Hundreds of Matt Cardle admirers, teenaged to middle-aged, surrounded Manchester’s O2 Apollo last night for an evening with 2010’s X-factor winner.
Fanatical merchandise purchases, high-pitched screaming and throwing tokens of affection at the rough-edged heart-throb were all part of the evening for many and although not on our agenda, we were pleasantly surprised by the artist’s performance.
After opening the show with the album track ‘Stars and Lovers’ it was clear why this 28-year-old Essex lad was always going to win Simon Cowell’s trademark talent show.
His voice is faultless and his guitar skills more than just a stage novelty and yet unlike most talent show finalists his presence is down to earth and unrehearsed.
The set reflected the performer perfectly in its simplicity and the supporting band was excellent.
As a new artist the set list understandably consisted mostly of album tracks which generally lacked a direction and seemed to be too tame for a guy who pre-fame enjoyed playing in two rock bands.
Apart from his released hits ‘Run For Your Life’, penned by Gary Barlow, and the Biffy Clyro cover ‘Collide’ his songs came across individually solid but collectively formulaic with a blend of Coldplay falsettos and rock ballad crescendos.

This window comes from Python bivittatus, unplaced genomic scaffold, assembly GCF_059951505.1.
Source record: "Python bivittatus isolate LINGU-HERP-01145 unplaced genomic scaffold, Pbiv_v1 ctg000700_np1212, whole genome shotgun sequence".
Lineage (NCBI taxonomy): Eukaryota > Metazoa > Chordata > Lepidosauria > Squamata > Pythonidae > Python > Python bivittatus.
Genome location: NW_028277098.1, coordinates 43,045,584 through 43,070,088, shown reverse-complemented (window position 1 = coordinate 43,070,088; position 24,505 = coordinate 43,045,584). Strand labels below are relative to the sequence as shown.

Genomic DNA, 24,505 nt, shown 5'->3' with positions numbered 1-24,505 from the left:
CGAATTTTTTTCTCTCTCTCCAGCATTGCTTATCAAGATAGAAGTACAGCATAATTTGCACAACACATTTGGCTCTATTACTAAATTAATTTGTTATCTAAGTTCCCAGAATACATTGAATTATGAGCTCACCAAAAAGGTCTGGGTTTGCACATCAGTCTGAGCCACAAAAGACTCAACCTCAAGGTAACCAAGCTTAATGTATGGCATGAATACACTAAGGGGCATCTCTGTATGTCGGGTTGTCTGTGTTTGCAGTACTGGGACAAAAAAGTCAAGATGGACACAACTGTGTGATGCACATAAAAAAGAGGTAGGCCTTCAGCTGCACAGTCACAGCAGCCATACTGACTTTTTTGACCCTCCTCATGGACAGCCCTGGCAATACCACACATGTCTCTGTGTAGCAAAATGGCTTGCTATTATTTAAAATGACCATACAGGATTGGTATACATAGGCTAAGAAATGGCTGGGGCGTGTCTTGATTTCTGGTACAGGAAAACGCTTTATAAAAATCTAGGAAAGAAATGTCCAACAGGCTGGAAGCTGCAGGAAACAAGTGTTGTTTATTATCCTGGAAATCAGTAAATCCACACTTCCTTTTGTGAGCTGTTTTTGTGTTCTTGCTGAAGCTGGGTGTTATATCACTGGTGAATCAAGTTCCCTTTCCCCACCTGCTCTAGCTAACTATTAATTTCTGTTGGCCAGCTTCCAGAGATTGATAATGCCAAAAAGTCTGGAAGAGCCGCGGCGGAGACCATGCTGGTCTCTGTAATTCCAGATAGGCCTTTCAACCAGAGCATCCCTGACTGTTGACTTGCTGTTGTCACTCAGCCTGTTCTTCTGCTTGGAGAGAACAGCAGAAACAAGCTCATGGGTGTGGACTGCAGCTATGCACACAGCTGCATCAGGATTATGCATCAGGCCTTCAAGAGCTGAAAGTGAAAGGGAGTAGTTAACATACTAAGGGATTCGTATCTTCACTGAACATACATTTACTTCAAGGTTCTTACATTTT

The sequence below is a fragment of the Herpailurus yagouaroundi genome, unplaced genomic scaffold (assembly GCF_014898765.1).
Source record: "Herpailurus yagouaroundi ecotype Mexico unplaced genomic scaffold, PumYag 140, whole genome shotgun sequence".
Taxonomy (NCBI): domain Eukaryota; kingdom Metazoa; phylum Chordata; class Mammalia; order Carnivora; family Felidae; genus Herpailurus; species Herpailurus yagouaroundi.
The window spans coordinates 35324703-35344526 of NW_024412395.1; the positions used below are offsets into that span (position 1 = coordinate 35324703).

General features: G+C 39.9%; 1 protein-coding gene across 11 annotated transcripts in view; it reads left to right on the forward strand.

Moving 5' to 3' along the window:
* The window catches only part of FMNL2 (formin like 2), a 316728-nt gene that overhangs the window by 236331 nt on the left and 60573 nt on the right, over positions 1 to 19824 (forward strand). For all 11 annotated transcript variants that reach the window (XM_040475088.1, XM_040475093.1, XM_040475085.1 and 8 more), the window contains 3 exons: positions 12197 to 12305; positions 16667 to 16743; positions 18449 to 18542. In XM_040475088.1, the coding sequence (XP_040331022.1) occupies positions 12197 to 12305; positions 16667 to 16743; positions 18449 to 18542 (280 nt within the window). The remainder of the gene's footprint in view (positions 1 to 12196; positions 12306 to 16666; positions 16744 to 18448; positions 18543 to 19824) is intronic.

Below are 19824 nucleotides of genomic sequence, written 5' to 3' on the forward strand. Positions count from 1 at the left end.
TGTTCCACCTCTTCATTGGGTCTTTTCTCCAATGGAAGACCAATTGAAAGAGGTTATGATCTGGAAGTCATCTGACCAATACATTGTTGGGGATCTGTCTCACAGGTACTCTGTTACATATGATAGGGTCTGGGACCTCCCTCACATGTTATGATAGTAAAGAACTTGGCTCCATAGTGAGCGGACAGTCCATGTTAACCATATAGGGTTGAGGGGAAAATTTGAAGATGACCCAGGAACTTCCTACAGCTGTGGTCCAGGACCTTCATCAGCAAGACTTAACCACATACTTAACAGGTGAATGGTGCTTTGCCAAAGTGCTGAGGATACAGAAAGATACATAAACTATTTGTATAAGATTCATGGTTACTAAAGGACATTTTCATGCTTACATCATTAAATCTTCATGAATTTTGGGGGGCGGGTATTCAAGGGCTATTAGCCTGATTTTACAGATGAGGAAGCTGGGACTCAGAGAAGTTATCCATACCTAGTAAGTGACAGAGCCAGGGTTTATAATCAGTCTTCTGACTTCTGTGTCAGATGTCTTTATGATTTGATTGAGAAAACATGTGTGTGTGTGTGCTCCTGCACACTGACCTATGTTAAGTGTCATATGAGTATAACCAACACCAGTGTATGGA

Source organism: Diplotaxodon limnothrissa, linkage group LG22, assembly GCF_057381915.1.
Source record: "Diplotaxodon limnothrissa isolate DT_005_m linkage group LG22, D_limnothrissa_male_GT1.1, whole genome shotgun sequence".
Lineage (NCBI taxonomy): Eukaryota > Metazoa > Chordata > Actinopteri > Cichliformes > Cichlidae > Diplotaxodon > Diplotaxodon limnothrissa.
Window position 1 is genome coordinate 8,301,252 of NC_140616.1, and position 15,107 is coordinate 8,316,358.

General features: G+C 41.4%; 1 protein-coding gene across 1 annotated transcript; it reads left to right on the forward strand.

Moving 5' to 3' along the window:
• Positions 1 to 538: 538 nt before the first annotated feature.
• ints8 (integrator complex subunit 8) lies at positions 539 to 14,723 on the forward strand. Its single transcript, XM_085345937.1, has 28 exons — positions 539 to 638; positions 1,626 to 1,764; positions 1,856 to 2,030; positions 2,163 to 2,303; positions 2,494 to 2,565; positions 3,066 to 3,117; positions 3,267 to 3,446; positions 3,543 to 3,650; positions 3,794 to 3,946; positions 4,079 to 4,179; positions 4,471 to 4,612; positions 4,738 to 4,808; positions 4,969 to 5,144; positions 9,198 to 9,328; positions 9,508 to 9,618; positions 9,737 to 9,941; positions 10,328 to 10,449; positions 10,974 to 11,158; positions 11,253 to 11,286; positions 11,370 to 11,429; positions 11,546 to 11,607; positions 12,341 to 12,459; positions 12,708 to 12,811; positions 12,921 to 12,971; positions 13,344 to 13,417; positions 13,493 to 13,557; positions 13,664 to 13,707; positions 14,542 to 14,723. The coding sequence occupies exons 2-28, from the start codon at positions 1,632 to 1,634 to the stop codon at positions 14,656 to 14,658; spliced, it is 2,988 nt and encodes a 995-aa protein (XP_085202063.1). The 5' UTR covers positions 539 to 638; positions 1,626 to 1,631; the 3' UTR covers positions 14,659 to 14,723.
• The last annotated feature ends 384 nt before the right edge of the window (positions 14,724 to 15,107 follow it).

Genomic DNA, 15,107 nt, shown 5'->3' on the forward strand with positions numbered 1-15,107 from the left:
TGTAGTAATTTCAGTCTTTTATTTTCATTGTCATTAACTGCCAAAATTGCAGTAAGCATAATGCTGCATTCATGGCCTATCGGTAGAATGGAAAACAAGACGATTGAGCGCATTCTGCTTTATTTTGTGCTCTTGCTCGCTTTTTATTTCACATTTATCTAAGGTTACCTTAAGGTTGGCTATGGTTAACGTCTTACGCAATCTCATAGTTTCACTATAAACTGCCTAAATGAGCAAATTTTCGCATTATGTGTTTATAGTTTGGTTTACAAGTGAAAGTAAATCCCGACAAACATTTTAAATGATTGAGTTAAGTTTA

One song caught the audience’s attention when he alluded to a friendship that turned into more for one night only, leaving many pondering over the gender of this ‘friend’.
The time came when an inevitable performance of ‘The First Time Ever I Saw Your Face’, first made famous by Roberta Flack and his most famous performance on the X-Factor.
It was at this point you could forgive Cowell for all his inane, sycophantic post-performance clichés such as ‘you really made that song your own’ or ‘you really nailed that’, as Cardle’s voice was simply perfect and deserving of any standing ovation.
The performance all-round was solid and Cardle himself was flattering to his audience and most impressed with the reception commenting how true it was ‘the further north you go the nicer the people get.'
Given the right material, Matt Cardle could achieve the sort of music business longevity most talent show finalists could only dream of. Another album like ‘Letters’ however, could mean this talented, humble artist may just be another nice guy finishing last.